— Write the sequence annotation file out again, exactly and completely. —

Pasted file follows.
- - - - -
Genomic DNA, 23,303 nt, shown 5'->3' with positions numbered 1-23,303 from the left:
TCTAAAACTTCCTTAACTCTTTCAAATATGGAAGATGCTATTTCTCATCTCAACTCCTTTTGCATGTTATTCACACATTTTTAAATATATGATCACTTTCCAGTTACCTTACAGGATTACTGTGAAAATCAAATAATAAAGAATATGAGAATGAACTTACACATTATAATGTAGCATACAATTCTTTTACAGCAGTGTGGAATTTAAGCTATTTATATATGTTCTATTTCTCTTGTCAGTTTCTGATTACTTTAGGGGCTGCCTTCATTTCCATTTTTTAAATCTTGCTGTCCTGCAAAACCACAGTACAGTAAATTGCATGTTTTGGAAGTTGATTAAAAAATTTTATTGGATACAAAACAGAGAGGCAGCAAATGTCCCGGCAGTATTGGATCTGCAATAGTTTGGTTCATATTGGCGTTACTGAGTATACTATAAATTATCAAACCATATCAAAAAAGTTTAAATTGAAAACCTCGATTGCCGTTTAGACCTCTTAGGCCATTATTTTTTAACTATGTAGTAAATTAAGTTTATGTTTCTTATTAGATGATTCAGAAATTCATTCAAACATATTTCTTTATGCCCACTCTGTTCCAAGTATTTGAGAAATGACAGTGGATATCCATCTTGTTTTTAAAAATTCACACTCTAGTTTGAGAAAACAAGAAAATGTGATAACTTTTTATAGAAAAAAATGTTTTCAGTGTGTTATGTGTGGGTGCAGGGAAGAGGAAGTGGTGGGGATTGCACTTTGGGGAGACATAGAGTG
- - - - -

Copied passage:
Genomic DNA, 23,303 nt, shown 5'->3' with positions numbered 1-23,303 from the left:
TCTAAAACTTCCTTAACTCTTTCAAATATGGAAGATGCTATTTCTCATCTCAACTCCTTTTGCATGTTATTCACACATTTTTAAATATATGATCACTTTCCAGTTACCTTACAGGATTACTGTGAAAATCAAATAATAAAGAATATGAGAATGAACTTACACATTATAATGTAGCATACAATTCTTTTACAGCAGTGTGGAATTTAAGCTATTTATATATGTTCTATTTCTCTTGTCAGTTTCTGATTACTTTAGGGGCTGCCTTCATTTCCATTTTTTAAATCTTGCTGTCCTGCAAAACCACAGTACAGTAAATTGCATGTTTTGGAAGTTGATTAAAAAATTTTATTGGATACAAAACAGAGAGGCAGCAAATGTCCCGGCAGTATTGGATCTGCAATAGTTTGGTTCATATTGGCGTTACTGAGTATACTATAAATTATCAAACCATATCAAAAAAGTTTAAATTGAAAACCTCGATTGCCGTTTAGACCTCTTAGGCCATTATTTTTTAACTATGTAGTAAATTAAGTTTATGTTTCTTATTAGATGATTCAGAAATTCATTCAAACATATTTCTTTATGCCCACTCTGTTCCAAGTATTTGAGAAATGACAGTGGATATCCATCTTGTTTTTAAAAATTCACACTCTAGTTTGAGAAAACAAGAAAATGTGATAACTTTTTATAGAAAAAAATGTTTTCAGTGTGTTATGTGTGGGTGCAGGGAAGAGGAAGTGGTGGGGATTGCACTTTGGGGAGACATAGAGTG